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American journal of physiology. Renal physiology

OPN deficiency results in severe glomerulosclerosis in uninephrectomized mice.


PMID 23552865

Abstract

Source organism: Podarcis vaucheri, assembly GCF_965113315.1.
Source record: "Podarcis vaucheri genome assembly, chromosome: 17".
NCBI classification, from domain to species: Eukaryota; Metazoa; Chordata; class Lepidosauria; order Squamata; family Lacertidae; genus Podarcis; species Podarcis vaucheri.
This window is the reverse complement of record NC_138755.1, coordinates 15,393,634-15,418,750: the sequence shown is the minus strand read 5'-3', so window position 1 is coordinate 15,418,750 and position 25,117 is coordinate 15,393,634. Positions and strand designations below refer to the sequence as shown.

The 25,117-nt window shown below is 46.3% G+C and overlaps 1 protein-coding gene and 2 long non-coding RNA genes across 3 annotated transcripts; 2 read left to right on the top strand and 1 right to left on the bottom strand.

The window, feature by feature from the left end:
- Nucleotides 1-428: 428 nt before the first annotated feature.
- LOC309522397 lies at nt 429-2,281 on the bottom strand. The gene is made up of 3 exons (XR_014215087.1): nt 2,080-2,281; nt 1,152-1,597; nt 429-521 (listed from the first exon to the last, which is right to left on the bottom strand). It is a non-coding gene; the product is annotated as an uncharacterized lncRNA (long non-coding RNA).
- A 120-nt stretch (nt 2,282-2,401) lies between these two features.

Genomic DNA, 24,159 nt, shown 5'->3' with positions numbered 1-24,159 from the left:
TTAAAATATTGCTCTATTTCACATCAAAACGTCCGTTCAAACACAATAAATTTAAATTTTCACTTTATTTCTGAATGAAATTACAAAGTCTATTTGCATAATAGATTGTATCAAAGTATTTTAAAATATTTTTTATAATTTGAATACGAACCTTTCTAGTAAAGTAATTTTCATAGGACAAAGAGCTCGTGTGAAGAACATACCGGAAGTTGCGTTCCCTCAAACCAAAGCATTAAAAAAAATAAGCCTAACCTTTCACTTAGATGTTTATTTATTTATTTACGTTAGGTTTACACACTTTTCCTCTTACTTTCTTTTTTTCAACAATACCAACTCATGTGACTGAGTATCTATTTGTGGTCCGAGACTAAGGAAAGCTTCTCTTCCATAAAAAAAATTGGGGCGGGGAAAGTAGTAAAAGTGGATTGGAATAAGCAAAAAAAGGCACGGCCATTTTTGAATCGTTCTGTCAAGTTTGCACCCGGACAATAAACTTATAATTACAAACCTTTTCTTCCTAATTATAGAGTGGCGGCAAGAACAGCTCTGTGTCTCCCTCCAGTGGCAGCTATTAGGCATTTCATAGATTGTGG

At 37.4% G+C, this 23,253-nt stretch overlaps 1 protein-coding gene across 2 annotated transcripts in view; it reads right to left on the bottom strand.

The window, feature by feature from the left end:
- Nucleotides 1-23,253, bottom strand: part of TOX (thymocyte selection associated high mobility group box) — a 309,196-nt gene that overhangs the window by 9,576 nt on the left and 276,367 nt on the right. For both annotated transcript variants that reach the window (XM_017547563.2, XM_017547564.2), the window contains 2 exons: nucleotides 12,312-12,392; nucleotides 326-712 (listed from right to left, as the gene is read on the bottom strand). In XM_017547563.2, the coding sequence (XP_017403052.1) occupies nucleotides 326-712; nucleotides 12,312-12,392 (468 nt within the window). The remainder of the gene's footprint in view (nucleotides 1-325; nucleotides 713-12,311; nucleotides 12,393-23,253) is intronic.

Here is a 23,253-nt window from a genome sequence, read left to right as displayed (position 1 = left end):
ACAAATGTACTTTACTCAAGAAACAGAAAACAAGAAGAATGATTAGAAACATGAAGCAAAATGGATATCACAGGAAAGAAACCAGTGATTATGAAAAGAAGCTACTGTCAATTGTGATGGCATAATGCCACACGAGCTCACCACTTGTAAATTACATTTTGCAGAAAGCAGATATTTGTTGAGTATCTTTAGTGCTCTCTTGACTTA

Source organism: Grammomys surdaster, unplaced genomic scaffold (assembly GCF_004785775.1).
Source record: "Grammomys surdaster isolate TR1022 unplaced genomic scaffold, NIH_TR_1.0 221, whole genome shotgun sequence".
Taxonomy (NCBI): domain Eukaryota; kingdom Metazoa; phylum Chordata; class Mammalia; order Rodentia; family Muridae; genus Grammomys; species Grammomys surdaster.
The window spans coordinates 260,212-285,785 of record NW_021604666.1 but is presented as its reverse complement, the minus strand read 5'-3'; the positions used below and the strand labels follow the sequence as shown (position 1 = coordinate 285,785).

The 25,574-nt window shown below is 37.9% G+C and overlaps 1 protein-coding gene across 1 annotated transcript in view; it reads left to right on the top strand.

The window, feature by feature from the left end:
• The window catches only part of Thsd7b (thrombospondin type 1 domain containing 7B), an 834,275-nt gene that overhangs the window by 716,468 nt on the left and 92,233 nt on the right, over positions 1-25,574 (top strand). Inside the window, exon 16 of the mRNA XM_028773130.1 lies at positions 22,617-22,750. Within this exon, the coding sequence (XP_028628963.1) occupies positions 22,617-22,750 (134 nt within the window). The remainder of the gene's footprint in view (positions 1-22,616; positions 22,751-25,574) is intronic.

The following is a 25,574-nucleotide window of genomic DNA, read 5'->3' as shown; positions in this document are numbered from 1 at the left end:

Osteopontin (OPN) expression has been reported to be elevated in experimental models of renal injury such as arterial hypertension or diabetic nephropathy finally leading to focal segmental glomerulosclerosis (FSGS). FSGS is characterized by glomerular matrix deposition and loss or damage of podocytes that represent the main constituents of the glomerular filtration barrier. To evaluate the role of OPN in the kidney we investigated WT and OPN knockout mice (OPN-/-) without treatment, after uninephrectomy (UNX), as well as after UNX and desoxycorticosterone acetate (DOCA)-salt treatment with respect to urine parameters, glomerular morphology, and expression of podocyte markers. OPN-/- mice showed normal urine parameters while a thickening of the glomerular basement membrane was evident. Intriguingly, following UNX, OPN-/- mice exhibited prominent FSGS, proteinuria, and glomerular matrix deposition. Electron microscopy revealed bulgings of the glomerular basement membrane and occasionally an effacement of podocytes. After UNX and DOCA-salt treatment, severe glomerular lesions as well as proteinuria and albuminuria were seen in WT and OPN-/- mice. Moreover, we found a reduction of specific markers such as Wilm's tumor-1, podocin, and synaptopodin in both experimental groups indicating a loss of podocytes. Podocyte damage was accompanied by increased number of Ki-67-positive cells in the parietal epithelium of Bowman's capsule. We conclude that OPN plays a crucial role in adaptation of podocytes following renal ablation and is renoprotective when glomerular mechanical load is increased.